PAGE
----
If you’ve been looking to add new aquarium occupants to your collection, but aren’t quite sure which way to go, closer look at redheaded severum fish might make the decision all lot easier.
Beautiful fish from the subtropical waters of South America, these fish are (relatively) easy to keep, pretty calm, cool, and collected, and can also grow to about 8 inches long – and live for 10 years.
Getting along quite nicely with other fish (so long as you have a couple of different species to sort of break things up), a lot of fish keepers are amazed at just how well behaved redheaded severum are.
Especially for their size.
Below we dig a little bit deeper into the ins and outs of these fish, shining a light on everything that makes them special, how to best keep them happy and healthy, and a whole lot more.
Let’s get right into it!
Ideal Tank Conditions for Redheaded Severum Fish
Because these fish can get so big (8 inches when they become mature adults, but often getting even longer than that) you’re going to want to make sure that there is plenty of water in your aquarium for these fish to move around it.
Truth be told, it’s not at all uncommon for these fish to stretch out to 14 inches in length (sometimes even 16 inches) – with the largest redheaded severum in captivity reaching up to 30 inches in length.
A 50 gallon tank isn’t going to “cut the mustard”, as they say.
No, at minimum – minimum – you want to make sure that you have a 70 gallon tank to keep a single redheaded severum in. If you’re going to keep more fish (especially more of these fish) you’ll want to bump up to at least 120 gallons.
Honestly, though, kicking that up to harden 50 gallons (or larger) is probably the way to go.
Like most other fish that come from Central and South American waters the redheaded seven likes things a little on the warmer side. We are talking about water temperatures that are between 76°F and 86°F.
On the pH side of things, redheaded severum really do well with a pH rating of 7.0. You don’t want to stray too far from that. The health of these fish can suffer if the pH starts to get a little wonky.
Water hardness is another thing you’ll want to keep your eyes on. Between 10° and 15°H are perfect conditions for your redheaded severum to thrive in.
It’s a good idea to have a powerful filtration system in place to keep water quality hi, too. These are large fish, after all – and that means they produce a lot of waste.
Water heaters are essential to keep temperatures dialed in. You also want to swap out water two or three times a week to make sure that ammonia and nitrates are eliminated (possibly even more frequently than that, depending on how many fish you’re keeping in the same tank).
Redheaded Severum Fish Behavior
For as large a fish as the redheaded severum is you’re really not going to bump into a lot of aggression problems – unless you have multiple redheaded severum in the same tank and there aren’t any other “buffer species” in the water to keep the peace.
As a general rule of thumb, though, it’s easy to keep these large fish in a less than aggressive state.
Make sure they have plenty of water, have at least one more redheaded severum to “buddy up with”, and keep water conditions at optimal levels.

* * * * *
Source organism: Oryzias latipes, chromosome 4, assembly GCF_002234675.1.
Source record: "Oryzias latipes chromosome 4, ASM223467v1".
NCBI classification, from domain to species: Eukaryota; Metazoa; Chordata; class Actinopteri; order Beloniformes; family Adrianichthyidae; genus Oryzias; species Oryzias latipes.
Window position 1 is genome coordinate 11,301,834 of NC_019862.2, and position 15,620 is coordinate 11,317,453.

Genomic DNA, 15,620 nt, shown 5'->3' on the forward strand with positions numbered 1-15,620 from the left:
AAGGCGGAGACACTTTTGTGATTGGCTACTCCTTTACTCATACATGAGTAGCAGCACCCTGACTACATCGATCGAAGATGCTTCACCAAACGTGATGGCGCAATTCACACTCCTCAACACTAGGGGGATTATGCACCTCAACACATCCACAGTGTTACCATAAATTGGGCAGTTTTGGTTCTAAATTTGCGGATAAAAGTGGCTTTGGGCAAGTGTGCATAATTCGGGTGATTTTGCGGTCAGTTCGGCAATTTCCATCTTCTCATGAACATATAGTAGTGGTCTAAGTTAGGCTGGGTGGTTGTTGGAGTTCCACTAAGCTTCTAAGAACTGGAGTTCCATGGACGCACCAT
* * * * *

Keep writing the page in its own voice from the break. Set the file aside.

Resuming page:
If these fish do become aggressive, though, you’ll have to consider removing them from the tank completely.
Any redheaded severum that show aggressive for territorial behavior should be removed ASAP. They can become biters, and because their bite is so powerful it doesn’t take very long for things to go south in the tank.
How Big Do Redheaded Severum Fish Get?
As mentioned earlier, these fish (generally) grow to be about 8 inches long when they become mature adults.
It isn’t at all super uncommon for these fish to get a little bigger, though. 14 inch redheaded severum, 16 inch redheaded severum, and even 18 inch (or larger) fish are pretty normal.
Fish larger than that get a bit more rare, with the largest redheaded severum in captivity being recorded at 30+ inches.
Are Redheaded Severum Fish Hardy Fish?
Generally a pretty hardy fish, these underwater creatures will be able to tolerate some fluctuation in water temperature and some fluctuation in water hardness.
They don’t do well when the pH is messed with, though, and they really don’t do well if nitrates and ammonia levels are allowed to build up.
All in all, though, these fish are nowhere near as finicky as some of the other fish that they can comfortably share an aquarium with.
They’re pretty big, pretty hardy, and capable of sort of “rolling with the punches” – as long as those fluctuations aren’t sustained or extreme.
Are Redheaded Severum Fish Mouthbrooders?
The redheaded severum is not a mouth brooder (that is the mouth brooding severum – sometimes called the red eyed severum or the red sided severum).
Instead, mated pairs are going to connect with one another and become substrate spawners pretty quickly.
Female redhead severum lay up to 1200 eggs on cleaned, flattened surfaces (you might want to add bits of sleep rock to your substrate to help support this kind of brooding). After that, the male will come along and fertilize them and you can expect eggs to hatch within a couple of days.
The fry that are released are free swimming about seven days after that (so 10 days or so from start to finish). It might not be a bad idea to remove them from the tank as soon as they start to swim, though.
Redheaded severum that are in the breeding season are a whole lot more aggressive than they are throughout the rest of the year. You don’t want parents to consume their fry, triggering another brooding session, and ramping up their aggression even more.